What is the resale value of a leasehold property vs. freehold property?

As mentioned earlier, real estate is contingent on the price, condition, location, supply, and demand. The resale value of a leasehold property will start to decline when the lease term remaining is less than the term of a mortgage (usually 25 years). 

Freehold vs. Leasehold

It is hard to say which one is better. When I work with a buyer looking to buy a property in UBC, I usually advise them to find a property that best suits their needs. Some buyers I have worked with could never get over the emotional hurdle of owning a leasehold property. In that case, I tell them a freehold property suits them best.

On the other hand, I have worked with buyers who value location more than leasehold properties. These are buyers who are suitable to buy leasehold properties.

Do I still need to pay property tax for a UBC Leasehold property?

UBC leasehold property owner is still required to pay property tax. The property tax in UBC is different than that of the City of Vancouver. 

Leasehold properties in UBC do not pay Vancouver property tax. UBC property owners only pay UBC Servies Levy and Rural Tax.

If I want to buy a UBC Leasehold property, can I get a mortgage from the bank?

From the bank's perspective, UBC leasehold is generally considered as solid as a freehold property. Buyers can apply for the first mortgage from major banks such as RBC, Bank of Montreal, and TD Bank. Leasehold property value starts to depreciate when the term of the lease is less than the term of the mortgage. The average mortgage term is 25 years amortization period.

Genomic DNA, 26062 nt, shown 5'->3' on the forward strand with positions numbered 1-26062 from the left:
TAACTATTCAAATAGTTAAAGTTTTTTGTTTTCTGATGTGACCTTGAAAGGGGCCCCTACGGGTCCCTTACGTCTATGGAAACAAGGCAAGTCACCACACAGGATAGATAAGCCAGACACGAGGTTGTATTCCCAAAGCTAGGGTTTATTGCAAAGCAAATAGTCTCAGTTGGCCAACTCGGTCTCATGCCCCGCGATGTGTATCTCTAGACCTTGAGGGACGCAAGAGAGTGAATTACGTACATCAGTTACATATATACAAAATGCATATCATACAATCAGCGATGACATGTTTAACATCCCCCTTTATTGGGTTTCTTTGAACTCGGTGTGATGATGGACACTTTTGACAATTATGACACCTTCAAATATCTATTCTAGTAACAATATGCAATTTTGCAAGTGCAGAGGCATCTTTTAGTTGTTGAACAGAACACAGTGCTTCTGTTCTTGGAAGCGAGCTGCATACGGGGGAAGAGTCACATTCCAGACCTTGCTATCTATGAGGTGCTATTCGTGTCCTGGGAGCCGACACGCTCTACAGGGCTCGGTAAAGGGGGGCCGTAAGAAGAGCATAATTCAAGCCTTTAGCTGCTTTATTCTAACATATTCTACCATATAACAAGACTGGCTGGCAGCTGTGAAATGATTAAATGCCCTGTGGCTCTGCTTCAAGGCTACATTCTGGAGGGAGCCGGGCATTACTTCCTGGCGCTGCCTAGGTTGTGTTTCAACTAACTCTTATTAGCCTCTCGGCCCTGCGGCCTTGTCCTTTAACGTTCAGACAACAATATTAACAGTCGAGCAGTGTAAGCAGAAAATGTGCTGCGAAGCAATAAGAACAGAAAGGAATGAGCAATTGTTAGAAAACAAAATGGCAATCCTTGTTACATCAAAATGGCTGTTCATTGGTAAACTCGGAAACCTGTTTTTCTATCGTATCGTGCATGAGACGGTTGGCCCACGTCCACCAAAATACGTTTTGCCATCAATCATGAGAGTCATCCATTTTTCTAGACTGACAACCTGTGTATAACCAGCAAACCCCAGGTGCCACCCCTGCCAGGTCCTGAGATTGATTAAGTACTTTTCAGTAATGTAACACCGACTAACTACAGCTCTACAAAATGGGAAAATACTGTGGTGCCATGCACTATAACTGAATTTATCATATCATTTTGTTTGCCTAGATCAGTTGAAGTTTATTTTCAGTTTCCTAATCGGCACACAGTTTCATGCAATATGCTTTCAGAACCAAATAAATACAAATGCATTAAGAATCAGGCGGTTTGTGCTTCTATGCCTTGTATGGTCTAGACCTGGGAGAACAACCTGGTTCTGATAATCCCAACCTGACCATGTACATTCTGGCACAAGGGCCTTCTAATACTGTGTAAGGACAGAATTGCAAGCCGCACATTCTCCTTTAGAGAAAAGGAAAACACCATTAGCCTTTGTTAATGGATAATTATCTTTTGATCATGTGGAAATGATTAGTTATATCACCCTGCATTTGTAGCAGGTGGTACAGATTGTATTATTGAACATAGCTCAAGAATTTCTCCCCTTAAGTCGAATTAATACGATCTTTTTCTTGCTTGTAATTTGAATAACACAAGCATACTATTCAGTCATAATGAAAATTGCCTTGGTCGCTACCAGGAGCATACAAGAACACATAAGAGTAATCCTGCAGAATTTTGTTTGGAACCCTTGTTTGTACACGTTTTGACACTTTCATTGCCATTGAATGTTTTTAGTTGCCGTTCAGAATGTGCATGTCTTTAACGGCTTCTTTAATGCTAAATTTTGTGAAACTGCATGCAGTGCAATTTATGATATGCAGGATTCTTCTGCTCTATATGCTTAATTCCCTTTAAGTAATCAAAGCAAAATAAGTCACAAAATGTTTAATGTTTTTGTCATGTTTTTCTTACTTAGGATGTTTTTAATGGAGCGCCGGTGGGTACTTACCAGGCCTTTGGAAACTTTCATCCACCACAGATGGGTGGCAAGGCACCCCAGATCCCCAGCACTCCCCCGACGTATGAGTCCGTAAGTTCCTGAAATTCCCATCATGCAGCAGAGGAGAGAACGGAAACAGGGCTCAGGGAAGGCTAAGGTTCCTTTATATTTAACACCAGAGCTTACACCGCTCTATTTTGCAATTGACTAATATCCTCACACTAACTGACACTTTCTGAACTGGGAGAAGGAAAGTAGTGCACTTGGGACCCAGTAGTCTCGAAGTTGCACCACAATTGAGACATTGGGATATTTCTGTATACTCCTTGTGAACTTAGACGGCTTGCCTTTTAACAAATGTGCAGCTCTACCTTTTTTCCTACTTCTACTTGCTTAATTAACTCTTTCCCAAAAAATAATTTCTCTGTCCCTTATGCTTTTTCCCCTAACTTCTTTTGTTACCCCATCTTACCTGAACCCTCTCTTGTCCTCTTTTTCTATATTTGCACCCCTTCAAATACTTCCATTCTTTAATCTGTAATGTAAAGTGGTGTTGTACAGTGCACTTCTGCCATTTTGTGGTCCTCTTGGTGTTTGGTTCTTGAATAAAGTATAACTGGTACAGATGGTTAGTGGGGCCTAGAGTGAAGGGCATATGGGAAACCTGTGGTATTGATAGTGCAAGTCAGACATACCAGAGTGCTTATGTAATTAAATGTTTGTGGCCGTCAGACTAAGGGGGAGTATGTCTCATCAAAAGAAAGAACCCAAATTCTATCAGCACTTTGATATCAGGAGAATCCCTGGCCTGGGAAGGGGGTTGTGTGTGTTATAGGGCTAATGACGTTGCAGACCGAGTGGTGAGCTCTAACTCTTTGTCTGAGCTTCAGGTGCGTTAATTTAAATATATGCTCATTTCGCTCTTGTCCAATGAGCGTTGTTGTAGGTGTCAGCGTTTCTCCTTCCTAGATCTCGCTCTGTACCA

I have worked with many buyers and helped them obtain mortgages for buying a home in UBC. If you need any help getting mortgage finance, we have a team of mortgage brokers who can help you.

More Homes & Real Estates for Sale MLS Listings


About UBC Homes Property Tax

About the UNA

The University Neighbourhoods Association (UNA) acts as a municipal council for the residential areas on campus, promoting a vibrant, sociable, safe and diverse community at the University of British Columbia (UBC).

When you own or lease a property in BC, property taxes must be paid yearly. The money raised from the property taxes you pay is used to fund local programs and services. Homeowners in the UNA pay a Rural Tax to the BC Government and a Services Levy to UBC.

What is the UBC Services Levy?

The UBC Services Levy is a charge collected annually from homeowners at UBC to fund local programs and municipal-like services. The Services Levy is like the municipal portion of property taxes. It is called a levy rather than a tax because UBC is on unincorporated land and is not a municipality.

What is the UBC Services Levy used for?

Services Levy funds are collected by UBC and deposited into the Neighbours’ Fund which funds the University Neighbourhoods Association. The Neighbours’ Fund goes towards the UNA Operating Budget and Reserves.

The Operating Budget is used by the UNA to provide municipal-like services to UNA residents. The annual budget is developed by the UNA Board of Directors and approved after public consultation. Money the UNA generates is also put towards the Operating Budget.